Review: The Awakened Fate Ultimatum (PS3)

Angels and Devils Aren't So Different Here

PlayStation 3


Developer: Nippon Ichi
Publisher: NIS America
Platform: PlayStation 3 (Reviewed)

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With the PlayStation 4 having established itself on the market for over a year at this point, it’s rare for die-hard PlayStation 3 owners get exclusive new titles. Nippon Ichi’s latest game, The Awakened Fate Ultimatum, is posed to deliver a fun dungeon-crawling rogue-like experience to fans who’ve not made the jump to new hardware. How does the sequel to 2013’s The Guided Fate Paradox hold up? Is it heavenly or should it be cast to the Netherworld?



You are high school student Shin Kamikaze. Your parents have long since passed away and you’ve grown weary of being handed off from one relative to another. As a result, you’ve become a loner by nature, content to pass time outside of classes by dozing on the school’s rooftop.
One fateful evening on your way home from school, you’re attacked in a back alley. After identifying themselves as devils, one of them stabs you in the chest. You feel your life fading, but not before witnessing a young lady step in to destroy your assailants.
When you wake up, you’re in an unfamiliar place. Two young ladies introduce themselves to you: the white clad Jupiel and the sable adorned Ariael. You discover that, through a wild course of events, you were brought to Celestia and resuscitated with a crystal that’s been embedded in your chest.
What may be even crazier, however, is the fact that you were revived for one sole purpose, which is to become the god of Celestia and lead the desperate, harrowed angelic forces to victory against the devils and their god.
The story is interesting and the dialogue is serviceable. Much to my surprise, a few characters actually had more than one dimension, too. While the story itself will likely feel sacrilegious to a Christian audience, the game and its narrative do a solid job making the player stop and consider the situations you’ll find yourself in.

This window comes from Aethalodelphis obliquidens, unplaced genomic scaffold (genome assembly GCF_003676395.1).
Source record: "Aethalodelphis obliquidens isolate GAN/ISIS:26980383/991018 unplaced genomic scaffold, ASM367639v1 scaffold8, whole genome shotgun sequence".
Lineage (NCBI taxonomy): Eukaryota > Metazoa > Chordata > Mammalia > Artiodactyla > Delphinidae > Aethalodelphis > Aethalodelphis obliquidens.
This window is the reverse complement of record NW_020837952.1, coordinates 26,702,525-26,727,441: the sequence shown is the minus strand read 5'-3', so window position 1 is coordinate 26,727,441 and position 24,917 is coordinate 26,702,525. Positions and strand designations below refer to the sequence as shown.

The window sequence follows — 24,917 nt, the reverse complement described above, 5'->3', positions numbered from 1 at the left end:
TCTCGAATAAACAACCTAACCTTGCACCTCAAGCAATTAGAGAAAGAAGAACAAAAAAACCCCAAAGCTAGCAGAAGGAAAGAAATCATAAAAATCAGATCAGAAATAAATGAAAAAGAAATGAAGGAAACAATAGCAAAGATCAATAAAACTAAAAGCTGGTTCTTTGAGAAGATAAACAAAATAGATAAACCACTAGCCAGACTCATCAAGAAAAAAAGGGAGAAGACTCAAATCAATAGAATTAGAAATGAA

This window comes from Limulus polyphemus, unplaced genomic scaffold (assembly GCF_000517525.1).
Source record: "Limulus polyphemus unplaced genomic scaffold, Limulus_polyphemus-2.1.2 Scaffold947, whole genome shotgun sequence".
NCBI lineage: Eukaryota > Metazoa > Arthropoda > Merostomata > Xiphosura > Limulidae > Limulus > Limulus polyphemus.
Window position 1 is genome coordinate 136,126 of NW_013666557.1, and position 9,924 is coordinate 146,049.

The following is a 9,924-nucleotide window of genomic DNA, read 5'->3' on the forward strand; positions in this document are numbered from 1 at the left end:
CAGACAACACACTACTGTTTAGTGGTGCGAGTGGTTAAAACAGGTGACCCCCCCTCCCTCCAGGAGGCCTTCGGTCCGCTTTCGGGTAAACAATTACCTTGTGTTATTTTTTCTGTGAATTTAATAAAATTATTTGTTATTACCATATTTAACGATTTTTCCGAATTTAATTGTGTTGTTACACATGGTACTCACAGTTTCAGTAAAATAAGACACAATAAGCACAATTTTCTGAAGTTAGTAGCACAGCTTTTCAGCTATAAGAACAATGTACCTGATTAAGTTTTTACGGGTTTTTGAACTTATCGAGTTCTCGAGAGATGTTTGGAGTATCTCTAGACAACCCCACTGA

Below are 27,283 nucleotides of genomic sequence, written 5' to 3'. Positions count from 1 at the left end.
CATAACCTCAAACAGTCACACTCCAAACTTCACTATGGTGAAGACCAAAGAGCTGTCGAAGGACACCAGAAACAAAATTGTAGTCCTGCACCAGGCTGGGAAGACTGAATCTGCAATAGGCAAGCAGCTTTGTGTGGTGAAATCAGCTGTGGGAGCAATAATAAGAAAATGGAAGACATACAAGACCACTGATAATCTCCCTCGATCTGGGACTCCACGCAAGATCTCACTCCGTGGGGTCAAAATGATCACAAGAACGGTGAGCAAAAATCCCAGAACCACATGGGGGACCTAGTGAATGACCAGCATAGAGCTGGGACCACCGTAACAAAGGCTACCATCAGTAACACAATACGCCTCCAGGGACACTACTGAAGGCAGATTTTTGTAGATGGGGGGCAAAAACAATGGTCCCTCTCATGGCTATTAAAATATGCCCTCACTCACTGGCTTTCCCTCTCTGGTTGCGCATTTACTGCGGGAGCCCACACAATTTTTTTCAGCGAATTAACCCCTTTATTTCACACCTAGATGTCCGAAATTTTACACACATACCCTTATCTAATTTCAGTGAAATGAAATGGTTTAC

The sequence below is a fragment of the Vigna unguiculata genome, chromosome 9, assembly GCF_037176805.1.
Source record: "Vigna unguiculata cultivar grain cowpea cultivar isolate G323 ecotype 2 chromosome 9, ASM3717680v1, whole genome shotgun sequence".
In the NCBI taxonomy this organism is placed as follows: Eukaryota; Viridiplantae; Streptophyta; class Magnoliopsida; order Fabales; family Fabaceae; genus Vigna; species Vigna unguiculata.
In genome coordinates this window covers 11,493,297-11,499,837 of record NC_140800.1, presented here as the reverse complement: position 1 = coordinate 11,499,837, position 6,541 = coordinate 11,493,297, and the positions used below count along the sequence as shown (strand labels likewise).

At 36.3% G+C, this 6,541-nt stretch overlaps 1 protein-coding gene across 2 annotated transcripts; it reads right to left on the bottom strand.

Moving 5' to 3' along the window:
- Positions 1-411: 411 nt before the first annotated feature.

Content Warning

Let’s go ahead and deal with the elephant in the room. When I first realized Shin was being set up as the “god” of this Celestia, I was immediately set on edge. Christians typically see it as sacrilegious to ever consider the idea of a human becoming a deity.
While it’s true that the story is geared toward a different audience, I believe there are some important parallels we Christians can make here. Shin is revived by a crystal, while Jesus rose after three days in the tomb. Shin was a human that was killed and sent to become god. Jesus Christ was God, and he willingly left that splendor to become a human so he could die for all mankind.
Beyond the spiritual implications of the game, The Awakened Fate Ultimatum has some other things to keep in mind. The characters regularly use profanity, including Shin who represents the God of Celestia. Several of the female characters are also portrayed with relatively revealing attire. Otherwise, the game features mature themes like death, forgiveness, and accepting the consequences of your actions.



Gameplay in The Awakened Fate Ultimatum is set up across three basic phases. First, you’ll have the lead-up story to set up the mission. Second, you’ll actually work through the dungeon. Finally, you’ll have another set of story content. The last story section typically involves forcing the player to choose between a couple of angelic/demonic options. None of the decisions you make will ever be cut-and-dried, though. Many often come with some pretty serious effects and repercussions. Emotionally, you rarely get off lightly.